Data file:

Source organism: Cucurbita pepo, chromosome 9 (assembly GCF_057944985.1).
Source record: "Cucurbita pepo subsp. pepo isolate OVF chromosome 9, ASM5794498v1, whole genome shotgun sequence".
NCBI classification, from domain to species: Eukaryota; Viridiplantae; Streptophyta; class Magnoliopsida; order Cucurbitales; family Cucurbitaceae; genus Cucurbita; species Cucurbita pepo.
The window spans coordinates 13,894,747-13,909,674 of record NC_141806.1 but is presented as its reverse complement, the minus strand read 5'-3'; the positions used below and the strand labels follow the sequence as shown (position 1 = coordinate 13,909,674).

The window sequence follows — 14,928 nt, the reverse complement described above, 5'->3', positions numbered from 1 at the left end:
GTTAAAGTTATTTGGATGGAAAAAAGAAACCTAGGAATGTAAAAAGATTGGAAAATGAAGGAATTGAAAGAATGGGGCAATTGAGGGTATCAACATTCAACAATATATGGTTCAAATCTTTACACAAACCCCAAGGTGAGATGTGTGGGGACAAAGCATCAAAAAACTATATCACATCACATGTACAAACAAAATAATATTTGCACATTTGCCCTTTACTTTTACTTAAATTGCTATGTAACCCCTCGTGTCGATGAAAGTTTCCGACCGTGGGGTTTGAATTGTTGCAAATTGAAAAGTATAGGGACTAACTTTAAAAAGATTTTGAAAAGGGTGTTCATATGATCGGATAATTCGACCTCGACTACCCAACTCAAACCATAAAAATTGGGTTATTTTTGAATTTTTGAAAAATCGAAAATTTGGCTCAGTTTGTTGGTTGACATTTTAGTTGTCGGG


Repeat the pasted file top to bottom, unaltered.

Source organism: Cucurbita pepo, chromosome 9 (assembly GCF_057944985.1).
Source record: "Cucurbita pepo subsp. pepo isolate OVF chromosome 9, ASM5794498v1, whole genome shotgun sequence".
NCBI classification, from domain to species: Eukaryota; Viridiplantae; Streptophyta; class Magnoliopsida; order Cucurbitales; family Cucurbitaceae; genus Cucurbita; species Cucurbita pepo.
The window spans coordinates 13,894,747-13,909,674 of record NC_141806.1 but is presented as its reverse complement, the minus strand read 5'-3'; the positions used below and the strand labels follow the sequence as shown (position 1 = coordinate 13,909,674).

The window sequence follows — 14,928 nt, the reverse complement described above, 5'->3', positions numbered from 1 at the left end:
GTTAAAGTTATTTGGATGGAAAAAAGAAACCTAGGAATGTAAAAAGATTGGAAAATGAAGGAATTGAAAGAATGGGGCAATTGAGGGTATCAACATTCAACAATATATGGTTCAAATCTTTACACAAACCCCAAGGTGAGATGTGTGGGGACAAAGCATCAAAAAACTATATCACATCACATGTACAAACAAAATAATATTTGCACATTTGCCCTTTACTTTTACTTAAATTGCTATGTAACCCCTCGTGTCGATGAAAGTTTCCGACCGTGGGGTTTGAATTGTTGCAAATTGAAAAGTATAGGGACTAACTTTAAAAAGATTTTGAAAAGGGTGTTCATATGATCGGATAATTCGACCTCGACTACCCAACTCAAACCATAAAAATTGGGTTATTTTTGAATTTTTGAAAAATCGAAAATTTGGCTCAGTTTGTTGGTTGACATTTTAGTTGTCGGG